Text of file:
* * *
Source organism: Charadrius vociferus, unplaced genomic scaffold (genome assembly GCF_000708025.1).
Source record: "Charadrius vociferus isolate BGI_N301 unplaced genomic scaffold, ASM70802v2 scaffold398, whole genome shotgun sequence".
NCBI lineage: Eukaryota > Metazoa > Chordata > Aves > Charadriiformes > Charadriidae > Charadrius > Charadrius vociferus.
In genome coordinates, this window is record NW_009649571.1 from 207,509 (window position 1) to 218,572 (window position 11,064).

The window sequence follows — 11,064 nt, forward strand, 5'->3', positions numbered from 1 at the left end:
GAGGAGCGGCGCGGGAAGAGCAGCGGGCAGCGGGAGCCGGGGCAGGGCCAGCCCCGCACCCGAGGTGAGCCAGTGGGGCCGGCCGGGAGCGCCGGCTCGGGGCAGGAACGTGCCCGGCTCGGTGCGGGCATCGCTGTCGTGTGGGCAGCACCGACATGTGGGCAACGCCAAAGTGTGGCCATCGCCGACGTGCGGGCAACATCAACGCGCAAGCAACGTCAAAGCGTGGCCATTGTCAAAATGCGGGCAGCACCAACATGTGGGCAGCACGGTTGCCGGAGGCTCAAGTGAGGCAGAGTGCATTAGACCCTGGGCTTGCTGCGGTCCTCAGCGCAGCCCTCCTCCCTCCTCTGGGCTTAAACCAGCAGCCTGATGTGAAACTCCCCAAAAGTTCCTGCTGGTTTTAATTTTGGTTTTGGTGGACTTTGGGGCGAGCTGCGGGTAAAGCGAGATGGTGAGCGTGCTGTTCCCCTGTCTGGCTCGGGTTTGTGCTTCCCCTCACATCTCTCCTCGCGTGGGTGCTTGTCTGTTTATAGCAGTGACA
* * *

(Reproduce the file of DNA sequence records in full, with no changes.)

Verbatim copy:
Source organism: Charadrius vociferus, unplaced genomic scaffold (genome assembly GCF_000708025.1).
Source record: "Charadrius vociferus isolate BGI_N301 unplaced genomic scaffold, ASM70802v2 scaffold398, whole genome shotgun sequence".
NCBI lineage: Eukaryota > Metazoa > Chordata > Aves > Charadriiformes > Charadriidae > Charadrius > Charadrius vociferus.
In genome coordinates, this window is record NW_009649571.1 from 207,509 (window position 1) to 218,572 (window position 11,064).

The window sequence follows — 11,064 nt, forward strand, 5'->3', positions numbered from 1 at the left end:
GAGGAGCGGCGCGGGAAGAGCAGCGGGCAGCGGGAGCCGGGGCAGGGCCAGCCCCGCACCCGAGGTGAGCCAGTGGGGCCGGCCGGGAGCGCCGGCTCGGGGCAGGAACGTGCCCGGCTCGGTGCGGGCATCGCTGTCGTGTGGGCAGCACCGACATGTGGGCAACGCCAAAGTGTGGCCATCGCCGACGTGCGGGCAACATCAACGCGCAAGCAACGTCAAAGCGTGGCCATTGTCAAAATGCGGGCAGCACCAACATGTGGGCAGCACGGTTGCCGGAGGCTCAAGTGAGGCAGAGTGCATTAGACCCTGGGCTTGCTGCGGTCCTCAGCGCAGCCCTCCTCCCTCCTCTGGGCTTAAACCAGCAGCCTGATGTGAAACTCCCCAAAAGTTCCTGCTGGTTTTAATTTTGGTTTTGGTGGACTTTGGGGCGAGCTGCGGGTAAAGCGAGATGGTGAGCGTGCTGTTCCCCTGTCTGGCTCGGGTTTGTGCTTCCCCTCACATCTCTCCTCGCGTGGGTGCTTGTCTGTTTATAGCAGTGACA